Toronto Maple Leafs Almost Certain to Lose any Mitch Marner Trade

The Toronto Maple Leafs still have not signed star forward Mitch Marner to a contract extension.

This begs the question: Should the worst case scenario arise, could the Toronto Maple Leafs win a Mitch Marner trade?

Highly unlikely.

In the NHL, with very few exceptions, it has never worked out when a team has been forced to trade a young superstar.

Phil Kessel worked out well for the Bruins – but only because they got extremely lucky with the draft picks.

Whether we’re talking Taylor Hall, Tyler Seguin or Filip Forsberg, there are precious few examples of a team trading a young elite-scoring forward and getting back a good return.

Trading Mitch Marner

If the Toronto Maple Leafs do have to trade Mitch Marner, one thing is clear: accepting a package of four first round picks isn’t as good as it seems.

The modern NHL Entry Draft begins in 1980 after the NHL absorbed the WHL and changed the drafting rules.  Between 1980 and the Year they picked Mitch Marner, the Toronto Maple Leafs drafted 32 players in the first round – none of them as good as Marner.

Keep that in mind, and consider that in the NHL, elite players are basically all the matters, so if you had four picks it would be better to get one superstar and three duds, rather than four good players.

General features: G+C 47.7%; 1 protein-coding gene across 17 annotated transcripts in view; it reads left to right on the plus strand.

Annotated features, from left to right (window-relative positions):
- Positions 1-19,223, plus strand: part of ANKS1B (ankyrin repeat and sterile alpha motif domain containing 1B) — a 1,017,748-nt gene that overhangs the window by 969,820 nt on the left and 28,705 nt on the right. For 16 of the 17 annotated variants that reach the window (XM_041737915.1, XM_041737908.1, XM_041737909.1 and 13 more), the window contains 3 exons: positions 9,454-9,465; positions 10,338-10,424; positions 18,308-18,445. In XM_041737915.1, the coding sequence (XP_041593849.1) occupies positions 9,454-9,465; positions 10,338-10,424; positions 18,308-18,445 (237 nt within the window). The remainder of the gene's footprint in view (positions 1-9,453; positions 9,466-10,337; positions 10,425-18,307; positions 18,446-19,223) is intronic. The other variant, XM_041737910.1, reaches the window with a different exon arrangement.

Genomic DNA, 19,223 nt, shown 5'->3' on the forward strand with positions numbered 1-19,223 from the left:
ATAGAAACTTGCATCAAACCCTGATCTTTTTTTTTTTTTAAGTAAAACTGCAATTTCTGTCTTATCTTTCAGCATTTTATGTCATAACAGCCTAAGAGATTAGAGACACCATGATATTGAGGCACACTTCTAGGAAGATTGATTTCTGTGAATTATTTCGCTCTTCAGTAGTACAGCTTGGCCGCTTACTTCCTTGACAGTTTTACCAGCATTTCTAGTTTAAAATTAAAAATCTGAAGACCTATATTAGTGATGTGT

Therefore Marner for four draft picks is bad deal because you have extremely low odds of getting someone as good as Marner, and replicating him is the ONLY way win such a trade.  It’s possible to win such a trade, but the odds are low.

You could flip the draft picks, but unless someone would give you a Mitch Marner-esque player who is still on his entry-level contract, you’re just back where you started (i.e having to pay an unsigned star player).

In fact, this is part of the problem – you have to pay anyone that you get, meaning that unless you’re willing to meet Marner’s demands in the first place (in which case why trade him?) you’re either going to pay a worse player less money or an equivalent player equivalent money.

A package deal is an automatic loss – two pretty good players whose combined salary is less than Marner’s might sound good by traditional standards.  We know now, however, thanks to the analytics revolution, that a team is better off with the elite player.

Therefore there are only two ways that the Toronto Maple Leafs can win a trade for Mitch Marner:

  1. Trade him for Futures (or take the compensation) and get lucky.  This is the Phil Kessel trade, and whether it’s picks or prospects, the risk is large that it doesn’t work out. Additionally, for a competing team hoping to win this year, it’s pretty stupid to play for the future.
  2. Acquire a player who can be potentially elite and play on the Leafs today on an entry-level contract.

So the only real way in which the Toronto Maple Leafs could trade Mitch Marner and come out on top is if they were to get a player like Rasmus Dahlin, Jack Hughes, Elias Peterson or Kaapo Kakko.

If they can pull that off, go for it. I mean a team would be absolutely nuts to make a trade like that, but I guess anything is possible.   But otherwise whatever the package – a Mitch Marner trade is a near certainty to be be a loser.